But he didn’t do all of his running on Heartbreak Hill. Gordon has taken part in 47 Turkey Trots. That sort of longevity is worth celebrating. He remains an inspiration not only to his fellow African Americans, but to anyone who has put on a pair of sneakers.
It’s difficult to say what records our third and final inductee might have set during his long association with running. However, it’s fair to say that Jack Meegan probably holds the record for most laps run around Delaware Park’s Ring Road. He probably knew every inch of that 1.77-mile oval, and he probably knew every runner who went there for a workout during his long career. The next time you run the Ring Road at Delaware Park and need a rest, stop on the bench dedicated to his memory.
Meegan was a good enough athlete to earn a scholarship to Northwestern University while growing up. His love affair with athletics continued when he returned to Western New York. Meegan played hockey and softball when he wasn’t on the track, but by all accounts he did everything well.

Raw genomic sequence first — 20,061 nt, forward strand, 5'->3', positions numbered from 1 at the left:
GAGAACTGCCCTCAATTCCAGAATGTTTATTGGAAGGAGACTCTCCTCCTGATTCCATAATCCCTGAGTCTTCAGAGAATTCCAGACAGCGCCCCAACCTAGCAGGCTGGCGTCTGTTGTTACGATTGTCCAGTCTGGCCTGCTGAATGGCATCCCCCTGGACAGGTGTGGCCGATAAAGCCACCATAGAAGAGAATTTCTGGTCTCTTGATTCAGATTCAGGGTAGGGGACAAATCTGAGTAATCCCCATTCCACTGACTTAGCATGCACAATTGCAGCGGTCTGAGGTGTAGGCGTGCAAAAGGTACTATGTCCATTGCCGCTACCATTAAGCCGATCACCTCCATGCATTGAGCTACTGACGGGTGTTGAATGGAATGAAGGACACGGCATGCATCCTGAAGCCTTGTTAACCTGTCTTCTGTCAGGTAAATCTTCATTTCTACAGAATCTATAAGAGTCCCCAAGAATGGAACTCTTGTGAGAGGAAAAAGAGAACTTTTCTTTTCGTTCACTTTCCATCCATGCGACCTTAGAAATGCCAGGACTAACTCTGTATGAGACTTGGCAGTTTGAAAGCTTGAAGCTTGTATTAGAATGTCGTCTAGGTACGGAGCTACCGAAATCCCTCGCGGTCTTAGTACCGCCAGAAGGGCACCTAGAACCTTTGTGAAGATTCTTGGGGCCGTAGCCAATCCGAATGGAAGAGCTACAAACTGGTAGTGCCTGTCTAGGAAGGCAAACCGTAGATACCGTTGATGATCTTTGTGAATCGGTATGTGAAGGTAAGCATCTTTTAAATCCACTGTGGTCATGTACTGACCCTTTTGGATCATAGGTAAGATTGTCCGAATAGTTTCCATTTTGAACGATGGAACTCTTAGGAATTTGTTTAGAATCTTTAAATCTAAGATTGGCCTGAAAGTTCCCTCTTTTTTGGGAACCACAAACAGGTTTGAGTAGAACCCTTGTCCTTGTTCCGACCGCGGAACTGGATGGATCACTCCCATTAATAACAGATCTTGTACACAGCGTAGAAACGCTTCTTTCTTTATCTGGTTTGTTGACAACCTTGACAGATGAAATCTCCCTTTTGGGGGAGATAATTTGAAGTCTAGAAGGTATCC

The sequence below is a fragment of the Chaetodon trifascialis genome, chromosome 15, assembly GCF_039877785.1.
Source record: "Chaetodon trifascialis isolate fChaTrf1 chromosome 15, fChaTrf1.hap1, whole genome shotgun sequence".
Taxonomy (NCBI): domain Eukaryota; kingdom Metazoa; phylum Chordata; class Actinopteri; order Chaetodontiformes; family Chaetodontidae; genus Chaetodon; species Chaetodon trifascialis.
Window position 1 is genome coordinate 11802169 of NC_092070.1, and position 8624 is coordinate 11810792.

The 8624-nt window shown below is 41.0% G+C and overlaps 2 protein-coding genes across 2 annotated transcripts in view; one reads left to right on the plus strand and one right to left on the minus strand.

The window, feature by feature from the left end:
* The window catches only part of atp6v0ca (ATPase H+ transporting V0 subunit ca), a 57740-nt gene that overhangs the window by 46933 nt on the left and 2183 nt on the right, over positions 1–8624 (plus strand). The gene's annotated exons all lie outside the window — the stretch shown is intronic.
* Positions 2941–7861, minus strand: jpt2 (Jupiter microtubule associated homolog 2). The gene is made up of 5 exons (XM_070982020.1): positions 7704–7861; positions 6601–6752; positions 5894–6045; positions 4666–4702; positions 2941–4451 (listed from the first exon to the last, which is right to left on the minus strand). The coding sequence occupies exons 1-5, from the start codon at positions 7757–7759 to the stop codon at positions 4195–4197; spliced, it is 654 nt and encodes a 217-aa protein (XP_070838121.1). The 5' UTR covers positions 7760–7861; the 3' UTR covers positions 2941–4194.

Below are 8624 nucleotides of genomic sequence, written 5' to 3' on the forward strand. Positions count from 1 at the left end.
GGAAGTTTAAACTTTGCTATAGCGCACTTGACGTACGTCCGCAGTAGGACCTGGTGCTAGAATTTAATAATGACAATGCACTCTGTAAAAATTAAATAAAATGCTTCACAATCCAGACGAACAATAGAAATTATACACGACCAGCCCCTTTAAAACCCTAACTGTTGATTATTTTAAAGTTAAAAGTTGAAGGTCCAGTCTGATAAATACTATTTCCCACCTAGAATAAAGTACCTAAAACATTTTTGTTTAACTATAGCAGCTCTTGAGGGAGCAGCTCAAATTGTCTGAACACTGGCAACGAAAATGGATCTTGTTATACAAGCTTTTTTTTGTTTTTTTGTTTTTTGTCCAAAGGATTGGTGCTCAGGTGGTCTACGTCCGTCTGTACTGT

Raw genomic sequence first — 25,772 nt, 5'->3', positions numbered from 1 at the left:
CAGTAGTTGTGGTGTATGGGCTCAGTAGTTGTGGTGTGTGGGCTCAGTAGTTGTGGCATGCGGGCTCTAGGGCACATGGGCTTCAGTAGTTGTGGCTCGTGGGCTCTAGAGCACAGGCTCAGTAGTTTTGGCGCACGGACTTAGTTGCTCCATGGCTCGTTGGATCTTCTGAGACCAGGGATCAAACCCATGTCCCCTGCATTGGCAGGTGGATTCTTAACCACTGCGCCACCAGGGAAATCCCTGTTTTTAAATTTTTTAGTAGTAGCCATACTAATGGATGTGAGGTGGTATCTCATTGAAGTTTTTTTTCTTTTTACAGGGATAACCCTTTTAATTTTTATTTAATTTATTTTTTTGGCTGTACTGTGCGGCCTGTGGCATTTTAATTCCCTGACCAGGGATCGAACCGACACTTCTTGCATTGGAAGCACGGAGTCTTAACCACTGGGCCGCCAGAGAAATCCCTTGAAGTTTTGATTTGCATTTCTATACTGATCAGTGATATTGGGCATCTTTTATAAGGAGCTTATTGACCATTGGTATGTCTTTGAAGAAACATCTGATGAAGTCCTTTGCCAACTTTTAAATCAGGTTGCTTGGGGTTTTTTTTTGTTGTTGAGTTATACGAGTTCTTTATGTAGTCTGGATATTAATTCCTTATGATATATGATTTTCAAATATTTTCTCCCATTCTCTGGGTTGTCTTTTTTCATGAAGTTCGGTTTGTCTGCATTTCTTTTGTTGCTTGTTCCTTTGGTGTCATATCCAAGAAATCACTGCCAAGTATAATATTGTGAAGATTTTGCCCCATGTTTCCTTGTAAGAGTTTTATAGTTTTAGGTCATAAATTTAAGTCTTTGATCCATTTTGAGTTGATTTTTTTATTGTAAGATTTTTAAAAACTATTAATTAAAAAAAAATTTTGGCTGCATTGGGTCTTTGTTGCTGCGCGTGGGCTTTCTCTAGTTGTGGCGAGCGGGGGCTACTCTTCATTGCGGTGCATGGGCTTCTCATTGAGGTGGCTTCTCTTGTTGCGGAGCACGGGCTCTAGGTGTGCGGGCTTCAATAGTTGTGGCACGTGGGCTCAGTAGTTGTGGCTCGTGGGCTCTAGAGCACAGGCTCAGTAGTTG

However, long distance running eventually won him over. Meegan ran his first Boston Marathon at the age of 43 in 1973. Six years later, he set a personal best by posting a time of 2:42 at the age of 49. Meegan went on to run a total of 30 Boston Marathons.
At this point, we probably should salute Jack’s running shoes. Those Nikes paid a terrible price for all of Meegan’s long-distance trips. The company stopped making that style at one point, but Meegan continued to wear them for marathons. At one point, no one could tell where the shoes stopped and the duct tape holding them together started. Still, he persevered.
Meegan served as a coach at Mount Mercy Academy, which won several conference championships under his leadership. He also worked with many others in a volunteer capacity, and became one of the most popular runners in our history.
(Follow Budd on Twitter @WDX2BB)
Leave a Reply